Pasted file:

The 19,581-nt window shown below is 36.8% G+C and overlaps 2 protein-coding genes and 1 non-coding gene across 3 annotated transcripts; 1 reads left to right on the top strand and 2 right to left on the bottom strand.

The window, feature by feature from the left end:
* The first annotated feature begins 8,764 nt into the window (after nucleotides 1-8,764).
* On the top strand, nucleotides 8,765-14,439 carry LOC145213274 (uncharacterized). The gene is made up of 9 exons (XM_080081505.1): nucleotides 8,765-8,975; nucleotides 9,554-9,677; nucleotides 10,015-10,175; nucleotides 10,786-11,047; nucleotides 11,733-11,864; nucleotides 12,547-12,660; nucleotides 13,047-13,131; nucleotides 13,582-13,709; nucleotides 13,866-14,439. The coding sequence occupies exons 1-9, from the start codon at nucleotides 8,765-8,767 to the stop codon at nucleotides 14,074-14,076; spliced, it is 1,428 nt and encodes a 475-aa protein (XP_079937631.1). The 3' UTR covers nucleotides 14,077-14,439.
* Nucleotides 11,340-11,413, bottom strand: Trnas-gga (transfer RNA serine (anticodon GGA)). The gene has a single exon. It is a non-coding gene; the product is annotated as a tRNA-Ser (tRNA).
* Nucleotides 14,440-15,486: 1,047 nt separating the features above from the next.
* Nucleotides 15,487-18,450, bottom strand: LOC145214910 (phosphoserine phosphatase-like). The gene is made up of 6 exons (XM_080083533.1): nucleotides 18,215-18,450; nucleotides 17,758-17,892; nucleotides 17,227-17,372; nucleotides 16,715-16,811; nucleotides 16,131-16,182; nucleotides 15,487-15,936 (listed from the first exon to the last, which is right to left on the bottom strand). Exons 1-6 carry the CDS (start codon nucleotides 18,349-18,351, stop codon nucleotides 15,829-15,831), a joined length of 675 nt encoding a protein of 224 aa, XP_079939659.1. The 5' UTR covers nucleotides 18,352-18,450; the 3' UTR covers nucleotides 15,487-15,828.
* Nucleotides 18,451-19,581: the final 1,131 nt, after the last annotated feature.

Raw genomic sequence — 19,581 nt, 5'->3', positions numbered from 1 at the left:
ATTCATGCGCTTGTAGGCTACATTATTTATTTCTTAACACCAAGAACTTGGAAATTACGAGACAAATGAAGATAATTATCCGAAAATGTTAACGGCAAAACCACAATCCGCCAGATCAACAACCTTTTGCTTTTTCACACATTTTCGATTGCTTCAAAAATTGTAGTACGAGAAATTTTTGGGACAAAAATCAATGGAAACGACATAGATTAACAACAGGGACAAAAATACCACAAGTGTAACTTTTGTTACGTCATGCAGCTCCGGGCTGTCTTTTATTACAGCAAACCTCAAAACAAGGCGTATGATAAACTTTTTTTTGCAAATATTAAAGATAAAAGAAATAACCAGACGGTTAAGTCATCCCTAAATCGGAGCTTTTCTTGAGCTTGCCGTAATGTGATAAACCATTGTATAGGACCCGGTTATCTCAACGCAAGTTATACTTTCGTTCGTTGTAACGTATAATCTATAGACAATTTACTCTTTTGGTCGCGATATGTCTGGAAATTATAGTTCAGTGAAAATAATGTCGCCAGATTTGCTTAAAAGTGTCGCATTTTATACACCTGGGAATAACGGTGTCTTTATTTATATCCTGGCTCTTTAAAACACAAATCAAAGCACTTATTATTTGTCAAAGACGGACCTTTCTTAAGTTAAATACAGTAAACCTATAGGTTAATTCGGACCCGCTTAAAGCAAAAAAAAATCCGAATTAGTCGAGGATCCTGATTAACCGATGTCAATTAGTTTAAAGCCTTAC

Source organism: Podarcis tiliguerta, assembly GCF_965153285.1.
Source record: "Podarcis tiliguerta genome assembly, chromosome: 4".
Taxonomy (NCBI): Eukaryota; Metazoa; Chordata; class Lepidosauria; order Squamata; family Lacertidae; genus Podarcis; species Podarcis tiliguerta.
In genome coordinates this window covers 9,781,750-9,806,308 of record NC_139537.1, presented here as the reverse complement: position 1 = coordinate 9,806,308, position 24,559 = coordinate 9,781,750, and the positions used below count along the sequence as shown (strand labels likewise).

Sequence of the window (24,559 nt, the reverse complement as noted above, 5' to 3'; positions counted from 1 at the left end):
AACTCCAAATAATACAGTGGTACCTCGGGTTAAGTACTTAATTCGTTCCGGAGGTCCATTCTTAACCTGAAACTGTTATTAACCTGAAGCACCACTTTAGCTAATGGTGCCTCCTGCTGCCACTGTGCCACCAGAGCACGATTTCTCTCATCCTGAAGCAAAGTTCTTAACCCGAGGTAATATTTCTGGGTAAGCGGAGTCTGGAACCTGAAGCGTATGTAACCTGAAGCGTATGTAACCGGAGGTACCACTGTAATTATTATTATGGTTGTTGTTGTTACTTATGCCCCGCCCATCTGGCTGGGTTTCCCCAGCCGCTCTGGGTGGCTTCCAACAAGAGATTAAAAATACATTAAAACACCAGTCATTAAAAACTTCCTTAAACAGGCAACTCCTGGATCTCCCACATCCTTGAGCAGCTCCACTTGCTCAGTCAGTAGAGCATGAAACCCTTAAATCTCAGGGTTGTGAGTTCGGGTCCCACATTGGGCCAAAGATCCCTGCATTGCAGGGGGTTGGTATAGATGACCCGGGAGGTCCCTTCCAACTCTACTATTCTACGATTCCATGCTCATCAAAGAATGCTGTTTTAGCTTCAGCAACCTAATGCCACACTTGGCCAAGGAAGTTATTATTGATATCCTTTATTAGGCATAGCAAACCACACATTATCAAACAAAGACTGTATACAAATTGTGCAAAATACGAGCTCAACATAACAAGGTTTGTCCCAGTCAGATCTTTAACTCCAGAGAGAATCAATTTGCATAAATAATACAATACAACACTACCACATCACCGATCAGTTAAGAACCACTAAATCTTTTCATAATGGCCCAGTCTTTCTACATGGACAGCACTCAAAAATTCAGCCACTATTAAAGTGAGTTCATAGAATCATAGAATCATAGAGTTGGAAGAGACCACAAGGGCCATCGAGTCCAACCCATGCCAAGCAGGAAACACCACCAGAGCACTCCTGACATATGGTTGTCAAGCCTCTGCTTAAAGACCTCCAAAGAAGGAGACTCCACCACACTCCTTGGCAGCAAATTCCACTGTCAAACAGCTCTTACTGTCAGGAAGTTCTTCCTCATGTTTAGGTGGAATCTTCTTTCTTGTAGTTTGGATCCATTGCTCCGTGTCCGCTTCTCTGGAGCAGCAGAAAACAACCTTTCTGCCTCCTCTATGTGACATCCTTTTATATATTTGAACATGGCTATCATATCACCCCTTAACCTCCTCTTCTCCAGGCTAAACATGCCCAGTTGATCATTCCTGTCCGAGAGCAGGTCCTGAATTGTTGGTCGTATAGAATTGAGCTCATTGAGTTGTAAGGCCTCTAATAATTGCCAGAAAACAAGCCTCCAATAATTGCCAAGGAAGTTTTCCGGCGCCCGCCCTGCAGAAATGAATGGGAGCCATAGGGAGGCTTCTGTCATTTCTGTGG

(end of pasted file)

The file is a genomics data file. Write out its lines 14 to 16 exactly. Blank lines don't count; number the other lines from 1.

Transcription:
In genome coordinates this window covers 9,781,750-9,806,308 of record NC_139537.1, presented here as the reverse complement: position 1 = coordinate 9,806,308, position 24,559 = coordinate 9,781,750, and the positions used below count along the sequence as shown (strand labels likewise).

Sequence of the window (24,559 nt, the reverse complement as noted above, 5' to 3'; positions counted from 1 at the left end):
AACTCCAAATAATACAGTGGTACCTCGGGTTAAGTACTTAATTCGTTCCGGAGGTCCATTCTTAACCTGAAACTGTTATTAACCTGAAGCACCACTTTAGCTAATGGTGCCTCCTGCTGCCACTGTGCCACCAGAGCACGATTTCTCTCATCCTGAAGCAAAGTTCTTAACCCGAGGTAATATTTCTGGGTAAGCGGAGTCTGGAACCTGAAGCGTATGTAACCTGAAGCGTATGTAACCGGAGGTACCACTGTAATTATTATTATGGTTGTTGTTGTTACTTATGCCCCGCCCATCTGGCTGGGTTTCCCCAGCCGCTCTGGGTGGCTTCCAACAAGAGATTAAAAATACATTAAAACACCAGTCATTAAAAACTTCCTTAAACAGGCAACTCCTGGATCTCCCACATCCTTGAGCAGCTCCACTTGCTCAGTCAGTAGAGCATGAAACCCTTAAATCTCAGGGTTGTGAGTTCGGGTCCCACATTGGGCCAAAGATCCCTGCATTGCAGGGGGTTGGTATAGATGACCCGGGAGGTCCCTTCCAACTCTACTATTCTACGATTCCATGCTCATCAAAGAATGCTGTTTTAGCTTCAGCAACCTAATGCCACACTTGGCCAAGGAAGTTATTATTGATATCCTTTATTAGGCATAGCAAACCACACATTATCAAACAAAGACTGTATACAAATTGTGCAAAATACGAGCTCAACATAACAAGGTTTGTCCCAGTCAGATCTTTAACTCCAGAGAGAATCAATTTGCATAAATAATACAATACAACACTACCACATCACCGATCAGTTAAGAACCACTAAATCTTTTCATAATGGCCCAGTCTTTCTACATGGACAGCACTCAAAAATTCAGCCACTATTAAAGTGAGTTCATAGAATCATAGAATCATAGAGTTGGAAGAGACCACAAGGGCCATCGAGTCCAACCCATGCCAAGCAGGAAACACCACCAGAGCACTCCTGACATATGGTTGTCAAGCCTCTGCTTAAAGACCTCCAAAGAAGGAGACTCCACCACACTCCTTGGCAGCAAATTCCACTGTCAAACAGCTCTTACTGTCAGGAAGTTCTTCCTCATGTTTAGGTGGAATCTTCTTTCTTGTAGTTTGGATCCATTGCTCCGTGTCCGCTTCTCTGGAGCAGCAGAAAACAACCTTTCTGCCTCCTCTATGTGACATCCTTTTATATATTTGAACATGGCTATCATATCACCCCTTAACCTCCTCTTCTCCAGGCTAAACATGCCCAGTTGATCATTCCTGTCCGAGAGCAGGTCCTGAATTGTTGGTCGTATAGAATTGAGCTCATTGAGTTGTAAGGCCTCTAATAATTGCCAGAAAACAAGCCTCCAATAATTGCCAAGGAAGTTTTCCGGCGCCCGCCCTGCAGAAATGAATGGGAGCCATAGGGAGGCTTCTGTCATTTCTGTGG